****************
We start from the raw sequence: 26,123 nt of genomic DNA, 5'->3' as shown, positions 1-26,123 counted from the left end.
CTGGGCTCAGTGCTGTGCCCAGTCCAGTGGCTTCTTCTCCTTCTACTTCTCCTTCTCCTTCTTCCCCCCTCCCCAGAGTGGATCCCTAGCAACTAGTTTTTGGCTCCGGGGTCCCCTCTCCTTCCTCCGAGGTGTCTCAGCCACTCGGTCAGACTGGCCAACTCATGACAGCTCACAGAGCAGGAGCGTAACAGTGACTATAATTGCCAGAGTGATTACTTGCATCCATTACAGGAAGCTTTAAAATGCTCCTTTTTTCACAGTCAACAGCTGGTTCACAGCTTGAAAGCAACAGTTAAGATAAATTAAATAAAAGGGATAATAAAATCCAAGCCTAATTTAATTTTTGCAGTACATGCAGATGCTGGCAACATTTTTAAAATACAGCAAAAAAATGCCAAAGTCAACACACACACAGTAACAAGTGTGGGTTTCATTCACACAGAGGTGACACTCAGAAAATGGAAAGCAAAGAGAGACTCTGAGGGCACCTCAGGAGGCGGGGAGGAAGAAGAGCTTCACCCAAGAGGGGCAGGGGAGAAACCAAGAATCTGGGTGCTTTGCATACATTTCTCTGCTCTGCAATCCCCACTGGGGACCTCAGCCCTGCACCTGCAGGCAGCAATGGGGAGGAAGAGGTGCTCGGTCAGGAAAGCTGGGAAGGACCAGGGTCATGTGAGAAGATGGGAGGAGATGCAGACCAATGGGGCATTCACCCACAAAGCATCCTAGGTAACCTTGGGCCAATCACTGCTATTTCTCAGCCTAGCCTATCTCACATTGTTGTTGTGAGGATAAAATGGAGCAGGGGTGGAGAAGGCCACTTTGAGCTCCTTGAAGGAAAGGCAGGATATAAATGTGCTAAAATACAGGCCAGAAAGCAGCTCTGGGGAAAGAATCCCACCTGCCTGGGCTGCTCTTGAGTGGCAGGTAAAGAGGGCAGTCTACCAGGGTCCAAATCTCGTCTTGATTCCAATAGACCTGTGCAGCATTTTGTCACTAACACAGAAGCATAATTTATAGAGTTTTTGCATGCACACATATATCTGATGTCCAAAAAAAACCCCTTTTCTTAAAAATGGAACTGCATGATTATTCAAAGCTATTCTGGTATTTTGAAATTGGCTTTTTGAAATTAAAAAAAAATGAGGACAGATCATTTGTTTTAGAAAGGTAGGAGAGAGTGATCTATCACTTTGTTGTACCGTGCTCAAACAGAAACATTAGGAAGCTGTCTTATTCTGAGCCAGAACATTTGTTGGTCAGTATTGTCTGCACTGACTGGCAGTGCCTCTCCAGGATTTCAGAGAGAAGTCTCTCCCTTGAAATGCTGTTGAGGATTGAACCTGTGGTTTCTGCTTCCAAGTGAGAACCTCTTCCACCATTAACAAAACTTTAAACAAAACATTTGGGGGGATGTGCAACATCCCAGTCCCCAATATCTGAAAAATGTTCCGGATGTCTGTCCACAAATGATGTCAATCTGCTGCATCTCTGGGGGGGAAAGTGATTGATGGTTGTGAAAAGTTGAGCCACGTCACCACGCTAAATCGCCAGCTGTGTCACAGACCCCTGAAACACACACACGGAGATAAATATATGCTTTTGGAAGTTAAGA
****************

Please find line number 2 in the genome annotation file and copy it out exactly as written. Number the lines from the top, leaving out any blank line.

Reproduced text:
CTGGGCTCAGTGCTGTGCCCAGTCCAGTGGCTTCTTCTCCTTCTACTTCTCCTTCTCCTTCTTCCCCCCTCCCCAGAGTGGATCCCTAGCAACTAGTTTTTGGCTCCGGGGTCCCCTCTCCTTCCTCCGAGGTGTCTCAGCCACTCGGTCAGACTGGCCAACTCATGACAGCTCACAGAGCAGGAGCGTAACAGTGACTATAATTGCCAGAGTGATTACTTGCATCCATTACAGGAAGCTTTAAAATGCTCCTTTTTTCACAGTCAACAGCTGGTTCACAGCTTGAAAGCAACAGTTAAGATAAATTAAATAAAAGGGATAATAAAATCCAAGCCTAATTTAATTTTTGCAGTACATGCAGATGCTGGCAACATTTTTAAAATACAGCAAAAAAATGCCAAAGTCAACACACACACAGTAACAAGTGTGGGTTTCATTCACACAGAGGTGACACTCAGAAAATGGAAAGCAAAGAGAGACTCTGAGGGCACCTCAGGAGGCGGGGAGGAAGAAGAGCTTCACCCAAGAGGGGCAGGGGAGAAACCAAGAATCTGGGTGCTTTGCATACATTTCTCTGCTCTGCAATCCCCACTGGGGACCTCAGCCCTGCACCTGCAGGCAGCAATGGGGAGGAAGAGGTGCTCGGTCAGGAAAGCTGGGAAGGACCAGGGTCATGTGAGAAGATGGGAGGAGATGCAGACCAATGGGGCATTCACCCACAAAGCATCCTAGGTAACCTTGGGCCAATCACTGCTATTTCTCAGCCTAGCCTATCTCACATTGTTGTTGTGAGGATAAAATGGAGCAGGGGTGGAGAAGGCCACTTTGAGCTCCTTGAAGGAAAGGCAGGATATAAATGTGCTAAAATACAGGCCAGAAAGCAGCTCTGGGGAAAGAATCCCACCTGCCTGGGCTGCTCTTGAGTGGCAGGTAAAGAGGGCAGTCTACCAGGGTCCAAATCTCGTCTTGATTCCAATAGACCTGTGCAGCATTTTGTCACTAACACAGAAGCATAATTTATAGAGTTTTTGCATGCACACATATATCTGATGTCCAAAAAAAACCCCTTTTCTTAAAAATGGAACTGCATGATTATTCAAAGCTATTCTGGTATTTTGAAATTGGCTTTTTGAAATTAAAAAAAAATGAGGACAGATCATTTGTTTTAGAAAGGTAGGAGAGAGTGATCTATCACTTTGTTGTACCGTGCTCAAACAGAAACATTAGGAAGCTGTCTTATTCTGAGCCAGAACATTTGTTGGTCAGTATTGTCTGCACTGACTGGCAGTGCCTCTCCAGGATTTCAGAGAGAAGTCTCTCCCTTGAAATGCTGTTGAGGATTGAACCTGTGGTTTCTGCTTCCAAGTGAGAACCTCTTCCACCATTAACAAAACTTTAAACAAAACATTTGGGGGGATGTGCAACATCCCAGTCCCCAATATCTGAAAAATGTTCCGGATGTCTGTCCACAAATGATGTCAATCTGCTGCATCTCTGGGGGGGAAAGTGATTGATGGTTGTGAAAAGTTGAGCCACGTCACCACGCTAAATCGCCAGCTGTGTCACAGACCCCTGAAACACACACACGGAGATAAATATATGCTTTTGGAAGTTAAGA